Exhibition: ‘The First Actresses’ in London

Posted in books, catalogues, conferences (to attend), exhibitions by Editor on June 11, 2011

Press release rom the NPG:

The First Actresses: Nell Gwyn to Sarah Siddons
National Portrait Gallery, London, 20 October 2011 — 8 January 2012

Curated by Gill Perry, supported by Lucy Peltz

John Hoppner, "Mrs. Robinson as 'Perdita'," 1782 © Chawton House Library, Hampshire

The first exhibition to explore art and theatre in eighteenth-century England through portraits of women will open at the National Portrait Gallery in October 2011. With 53 portraits, some brought together for the first time and others not previously seen in public, the exhibition will show the remarkable popularity of actress-portraits and provide a vivid spectacle of eighteenth-century femininity, fashion and theatricality. The First Actresses: Nell Gwyn to Sarah Siddons will show large paintings of actresses in their celebrated stage roles, intimate and sensual off-stage portraits and mass-produced caricatures and prints, and explore how they contributed to the growing reputation and professional status of leading female performers.

The exhibition will combine much-loved works by artists such as Joshua Reynolds, Thomas Gainsborough, John Hoppner, Thomas Lawrence, Johann Zoffany and James Gillray, with some newly discovered works such as the National Portrait Gallery’s new acquisition of the Three Witches from Macbeth by Daniel Gardner.

After John Collett, "An Actress at Her Toilet or Miss Brazen just Breecht," ca. 1779

Actresses featured in the exhibition include Nell Gwyn, Kitty Clive, Hester Booth, Lavinia Fenton, Peg Woffington, Sarah Siddons, Mary Robinson, Dorothy Jordan, Elizabeth Farren, Giovanna Baccelli and Elizabeth Linley. Highlights include a little known version of Reynolds’s famous portrait of Sarah Siddons as the Tragic Muse, Hogarth’s The Beggar’s Opera, Gainsborough’s portraits of Giovanna Bacelli and Elizabeth Linley. Important loans include works from the Garrick Club Library, the Royal Shakespeare Company, the National Gallery of Art, Washington, The Fitzwilliam Museum, Cambridge, Tate Britain, the V&A, as well as Petworth, Kenwood and Longleat Houses.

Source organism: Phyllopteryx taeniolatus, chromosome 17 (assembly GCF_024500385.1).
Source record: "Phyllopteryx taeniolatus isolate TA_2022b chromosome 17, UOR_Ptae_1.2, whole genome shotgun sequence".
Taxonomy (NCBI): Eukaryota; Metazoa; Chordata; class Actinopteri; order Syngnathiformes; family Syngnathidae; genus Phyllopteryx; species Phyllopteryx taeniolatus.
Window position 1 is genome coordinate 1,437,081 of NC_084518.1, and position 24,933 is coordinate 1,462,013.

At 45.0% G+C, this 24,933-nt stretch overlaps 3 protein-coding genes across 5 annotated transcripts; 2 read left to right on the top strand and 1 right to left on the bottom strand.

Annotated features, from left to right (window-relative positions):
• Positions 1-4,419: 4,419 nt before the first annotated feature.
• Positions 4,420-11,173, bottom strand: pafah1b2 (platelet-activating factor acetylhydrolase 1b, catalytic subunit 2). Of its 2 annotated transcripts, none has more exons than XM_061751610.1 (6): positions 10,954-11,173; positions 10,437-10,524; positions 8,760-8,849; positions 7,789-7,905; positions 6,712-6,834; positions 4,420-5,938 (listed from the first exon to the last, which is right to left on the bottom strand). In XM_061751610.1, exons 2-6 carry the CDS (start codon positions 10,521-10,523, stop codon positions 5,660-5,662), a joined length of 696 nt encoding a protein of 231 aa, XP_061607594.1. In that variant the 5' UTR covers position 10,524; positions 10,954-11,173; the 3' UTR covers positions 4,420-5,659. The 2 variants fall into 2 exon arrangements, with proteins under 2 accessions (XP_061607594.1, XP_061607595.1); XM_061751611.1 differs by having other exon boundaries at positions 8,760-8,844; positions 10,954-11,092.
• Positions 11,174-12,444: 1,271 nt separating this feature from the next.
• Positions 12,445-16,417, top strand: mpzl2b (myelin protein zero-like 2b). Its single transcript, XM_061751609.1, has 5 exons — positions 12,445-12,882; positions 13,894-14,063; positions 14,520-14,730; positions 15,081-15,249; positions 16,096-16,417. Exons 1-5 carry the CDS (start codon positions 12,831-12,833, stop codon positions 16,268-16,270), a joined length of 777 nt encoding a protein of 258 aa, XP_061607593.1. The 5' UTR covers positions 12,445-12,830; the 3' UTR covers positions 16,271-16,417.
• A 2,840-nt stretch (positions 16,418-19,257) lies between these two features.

Starting with the emergence of the actress’s profession in the late seventeenth century, The First Actresses: Nell Gwyn to Sarah Siddons will show how women performers, in drama, as well as music and dance, were key figures within a spectacular celebrity culture. Fuelled by gossipy theatre and art reviews, satirical prints and the growing taste for biography, eighteenth-century society engaged in heated debate about the moral and sexual decorum of women on stage and revelled in the traditional association between actress and prostitute, or ‘whores and divines’. The exhibition will also reveal the many ways in which women performers stimulated artistic innovation and creativity and provoked intellectual debate.

As well as focusing on the eighteenth-century actress as a glamorous subject of high art portraits, and the ‘feminine face’ of eighteenth century celebrity culture, the exhibition will look at the resonances with modern celebrity culture and the enduring notion of the actress as fashion icon.  As a counterpoint to the exhibition, an accompanying display will show photographic and painted portraits, drawn from the Gallery’s permanent collections, of some of today’s actresses, some of whom have agreed to be the exhibition’s ‘Actress Ambassadors’. A full list will be published prior to opening.

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An exhibition conference will take place on Friday, 11 November 2011.

Exhibition catalogue: Gill Perry with Joseph Roach and Shearer West, The First Actresses: Nell Gwyn to Sarah Siddons (London: National Portrait Gallery, 2011), 160 pages, ISBN: 9781855144118, £30.

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